However, I believe that there was a third reason, one the guide intentionally never discussed. Psychologically, if we were able to see the sheer steepness and distance of the trek, it would have been defeating.
Oh, great. Thanks, R.A. Dickey.
The descent back into Barafu is also enjoyable, and we teach Mareme his favorite phrase of the trip by imitating the eagle's flight with our hands..."hunt-hunt-hunt-ATTACK!". We have an early dinner about 5pm of chicken soup, bread, rice, hot cabbage salad, and tuna sauce (which sounds gross but is actually very delicious). Godlisten and Mareme review the plan for tomorrow - our job is to get our gears sorted tonight and go to sleep as soon as possible. Mchami will wake us up with tea and a snack about 11p, and then we will get ready, aiming to leave Barafu at midnight.
Barafu Camp from above.
Of course I am excited and it takes me a while to get everything ready, finally settling down about 7p. I decide to wear my intended summit baselayers as pajamas, and it's a good choice since about 10p I wake up needing to pee. The wind has picked back up and it's cold outside the tent, but the stars are the most incredible I've ever seen. They are bright, crisp, and VIVID. They remind me of some footage from BBC's Planet Earth series about glow worms in a New Zealand cave. Seriously, the stars feel that close. I am sad to go back into the tent but it's quite cold and blustery and I don't have any outer layers on.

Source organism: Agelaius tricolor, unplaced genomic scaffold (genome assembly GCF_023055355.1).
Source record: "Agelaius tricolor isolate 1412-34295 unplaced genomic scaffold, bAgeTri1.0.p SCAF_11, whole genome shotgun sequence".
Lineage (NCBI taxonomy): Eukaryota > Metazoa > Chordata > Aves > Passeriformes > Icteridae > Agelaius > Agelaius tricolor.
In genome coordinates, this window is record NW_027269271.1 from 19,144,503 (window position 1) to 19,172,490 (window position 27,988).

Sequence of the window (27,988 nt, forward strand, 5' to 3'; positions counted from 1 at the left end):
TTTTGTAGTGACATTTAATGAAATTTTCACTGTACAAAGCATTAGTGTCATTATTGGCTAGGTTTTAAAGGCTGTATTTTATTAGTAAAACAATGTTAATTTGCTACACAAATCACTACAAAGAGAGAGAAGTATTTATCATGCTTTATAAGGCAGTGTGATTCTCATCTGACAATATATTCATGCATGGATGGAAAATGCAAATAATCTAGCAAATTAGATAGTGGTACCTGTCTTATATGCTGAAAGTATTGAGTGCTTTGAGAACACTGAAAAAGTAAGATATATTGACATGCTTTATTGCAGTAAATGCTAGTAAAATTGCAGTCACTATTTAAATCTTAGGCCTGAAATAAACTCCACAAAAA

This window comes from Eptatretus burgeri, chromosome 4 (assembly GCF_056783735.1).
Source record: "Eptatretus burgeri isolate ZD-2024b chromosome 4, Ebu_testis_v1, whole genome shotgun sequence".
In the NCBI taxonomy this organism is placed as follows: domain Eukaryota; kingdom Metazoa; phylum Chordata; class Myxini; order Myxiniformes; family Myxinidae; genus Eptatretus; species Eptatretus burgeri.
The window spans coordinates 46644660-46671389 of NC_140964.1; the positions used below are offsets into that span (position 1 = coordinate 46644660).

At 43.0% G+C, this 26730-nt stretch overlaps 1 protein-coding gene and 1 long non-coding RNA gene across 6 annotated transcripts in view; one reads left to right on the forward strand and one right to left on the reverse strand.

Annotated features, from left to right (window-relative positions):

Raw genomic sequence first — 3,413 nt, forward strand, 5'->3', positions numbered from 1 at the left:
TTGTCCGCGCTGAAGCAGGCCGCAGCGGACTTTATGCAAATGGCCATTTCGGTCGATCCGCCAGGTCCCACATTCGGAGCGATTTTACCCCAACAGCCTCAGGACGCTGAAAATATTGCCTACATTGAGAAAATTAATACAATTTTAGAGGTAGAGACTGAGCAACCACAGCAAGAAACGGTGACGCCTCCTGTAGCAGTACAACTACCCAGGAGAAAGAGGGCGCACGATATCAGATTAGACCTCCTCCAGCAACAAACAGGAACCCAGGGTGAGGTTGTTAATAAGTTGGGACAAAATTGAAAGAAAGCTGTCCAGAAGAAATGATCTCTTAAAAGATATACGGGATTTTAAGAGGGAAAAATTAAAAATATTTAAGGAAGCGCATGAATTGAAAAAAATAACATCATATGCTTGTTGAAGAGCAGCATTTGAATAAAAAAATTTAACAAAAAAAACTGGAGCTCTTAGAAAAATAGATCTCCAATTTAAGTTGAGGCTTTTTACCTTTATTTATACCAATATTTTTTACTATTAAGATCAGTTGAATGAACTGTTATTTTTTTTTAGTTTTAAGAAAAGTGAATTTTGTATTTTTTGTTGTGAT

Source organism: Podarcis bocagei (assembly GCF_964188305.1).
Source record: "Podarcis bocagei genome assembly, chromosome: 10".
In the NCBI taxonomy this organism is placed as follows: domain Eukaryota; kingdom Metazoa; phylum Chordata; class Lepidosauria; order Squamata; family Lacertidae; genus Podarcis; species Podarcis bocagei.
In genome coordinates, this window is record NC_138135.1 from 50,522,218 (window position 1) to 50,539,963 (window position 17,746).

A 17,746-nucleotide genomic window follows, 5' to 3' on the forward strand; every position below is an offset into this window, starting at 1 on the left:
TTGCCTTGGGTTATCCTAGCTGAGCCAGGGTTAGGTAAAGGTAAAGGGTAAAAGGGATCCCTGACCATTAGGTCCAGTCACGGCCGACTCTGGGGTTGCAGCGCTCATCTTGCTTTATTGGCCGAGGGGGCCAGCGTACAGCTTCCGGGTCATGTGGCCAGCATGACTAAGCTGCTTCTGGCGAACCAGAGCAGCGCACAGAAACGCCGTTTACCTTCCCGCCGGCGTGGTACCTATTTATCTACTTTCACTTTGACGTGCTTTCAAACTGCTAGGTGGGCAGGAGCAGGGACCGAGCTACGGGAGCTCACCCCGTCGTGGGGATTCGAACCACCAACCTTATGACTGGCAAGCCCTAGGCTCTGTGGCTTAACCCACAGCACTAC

After my trip outside, the wind keeps me awake by lifting the edges of the tent enough that my pillow is moving. I'm worried that our summit hike will be called off due to the conditions. These two factors, plus the excitement of the summit, banish any intentions I had of sleeping so I just lay awake for the next 60-ish minutes and try to rest. Finally, Mchami 'wakes' us up at 11p and a take a quick video before putting on final layers and heading outside for our summit attempt!